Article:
Jamieson is professor in the Department of Recreation, Park and Tourism Studies in IU's School of Health, Physical Education and Recreation. She said sports fans need to be keep in mind that large sports venues have historically been and potentially are places where terrorist acts or acts of oppression have been carried out. Security measures at American sports venues, however, have advanced significantly in the past 10 years and have become much more sophisticated. "The impact has been more on the management of these facilities," Jamieson said. "There are TVs focused on every inch of these facilities, thorough screenings at entrances. It's not like the airlines, but there is security in place that can recognize unusual people or activity that might cause problems."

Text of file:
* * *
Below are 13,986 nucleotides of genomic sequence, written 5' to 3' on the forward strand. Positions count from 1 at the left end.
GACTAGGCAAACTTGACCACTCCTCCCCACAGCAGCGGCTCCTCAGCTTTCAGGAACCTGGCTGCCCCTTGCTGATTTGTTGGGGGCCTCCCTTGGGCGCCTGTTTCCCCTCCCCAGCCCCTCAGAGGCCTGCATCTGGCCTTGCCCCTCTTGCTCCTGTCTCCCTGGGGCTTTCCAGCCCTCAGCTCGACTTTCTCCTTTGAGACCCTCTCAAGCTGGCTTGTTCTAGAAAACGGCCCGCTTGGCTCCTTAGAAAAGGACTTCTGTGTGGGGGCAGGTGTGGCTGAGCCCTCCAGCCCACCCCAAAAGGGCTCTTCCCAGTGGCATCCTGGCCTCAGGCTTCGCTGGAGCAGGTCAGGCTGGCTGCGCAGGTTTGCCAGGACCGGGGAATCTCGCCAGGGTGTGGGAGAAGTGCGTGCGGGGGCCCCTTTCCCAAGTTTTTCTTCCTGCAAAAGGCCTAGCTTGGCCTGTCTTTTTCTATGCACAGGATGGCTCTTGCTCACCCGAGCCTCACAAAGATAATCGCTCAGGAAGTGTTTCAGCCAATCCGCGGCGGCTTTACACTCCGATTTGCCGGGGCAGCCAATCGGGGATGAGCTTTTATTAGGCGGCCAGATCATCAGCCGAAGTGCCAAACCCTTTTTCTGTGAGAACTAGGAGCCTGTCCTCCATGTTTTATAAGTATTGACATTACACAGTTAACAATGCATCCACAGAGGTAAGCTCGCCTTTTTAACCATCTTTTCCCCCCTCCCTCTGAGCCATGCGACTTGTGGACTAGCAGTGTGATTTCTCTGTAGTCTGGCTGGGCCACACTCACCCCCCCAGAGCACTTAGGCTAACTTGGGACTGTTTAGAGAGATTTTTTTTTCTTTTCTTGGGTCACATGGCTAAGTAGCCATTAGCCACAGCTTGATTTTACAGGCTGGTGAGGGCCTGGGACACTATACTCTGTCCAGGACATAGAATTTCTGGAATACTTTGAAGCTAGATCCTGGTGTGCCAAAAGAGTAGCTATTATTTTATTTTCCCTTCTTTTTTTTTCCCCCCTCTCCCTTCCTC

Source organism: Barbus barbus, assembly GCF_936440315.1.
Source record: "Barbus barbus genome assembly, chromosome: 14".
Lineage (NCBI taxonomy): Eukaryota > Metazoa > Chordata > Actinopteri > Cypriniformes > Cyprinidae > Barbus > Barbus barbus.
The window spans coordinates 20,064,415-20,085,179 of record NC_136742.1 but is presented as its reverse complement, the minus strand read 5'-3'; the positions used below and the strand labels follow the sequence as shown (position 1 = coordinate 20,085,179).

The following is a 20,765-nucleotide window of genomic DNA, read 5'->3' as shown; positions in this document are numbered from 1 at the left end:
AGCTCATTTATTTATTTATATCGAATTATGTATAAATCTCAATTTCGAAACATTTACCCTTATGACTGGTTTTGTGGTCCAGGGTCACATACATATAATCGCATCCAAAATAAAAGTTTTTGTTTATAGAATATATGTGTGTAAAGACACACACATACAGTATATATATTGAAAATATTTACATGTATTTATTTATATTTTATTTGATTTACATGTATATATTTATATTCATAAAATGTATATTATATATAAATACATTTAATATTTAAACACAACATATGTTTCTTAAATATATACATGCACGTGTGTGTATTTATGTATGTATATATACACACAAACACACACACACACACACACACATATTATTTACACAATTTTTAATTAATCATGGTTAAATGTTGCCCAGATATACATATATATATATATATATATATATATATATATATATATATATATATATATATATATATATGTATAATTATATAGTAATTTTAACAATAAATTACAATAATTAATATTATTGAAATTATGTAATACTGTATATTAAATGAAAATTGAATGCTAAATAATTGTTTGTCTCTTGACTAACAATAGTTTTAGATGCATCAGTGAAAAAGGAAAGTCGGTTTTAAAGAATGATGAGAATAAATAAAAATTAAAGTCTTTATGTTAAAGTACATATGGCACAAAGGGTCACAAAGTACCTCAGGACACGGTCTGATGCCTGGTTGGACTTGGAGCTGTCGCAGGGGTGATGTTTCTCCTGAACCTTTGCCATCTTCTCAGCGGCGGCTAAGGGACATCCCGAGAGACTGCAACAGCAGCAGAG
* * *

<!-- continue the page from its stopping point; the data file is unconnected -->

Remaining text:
Location, perspective affect significance of anniversary. The 10th anniversary of the 9/11 terrorist attacks will be just another day in several respects, says Kathleen Gilbert, a grief expert at Indiana University. For much of the country, it will not have an immediate impact because it is seen as something that happened on the East Coast, not in one's own community. For residents of New York City, direct survivors of the attack, and even first-responders such as firefighters and police officers, the tragedy already has become a part of their daily lives. "People who are first responders, in their social networks there was so much loss, it's more in the forefront of their minds than people who typically don't have to deal with this," Gilbert said. "For people in New York, it has become so much of the culture; they recognize themselves as a primary target because they have such a symbolic meaning to people outside the U.S." There might be some apprehension created by the artificial significance of "10th (compared to the 9th anniversary or 11th anniversary)." The passage of time, however, and death of 9/11 mastermind Osama bin Laden will leave many Americans ready to move on once the anniversary has been commemorated.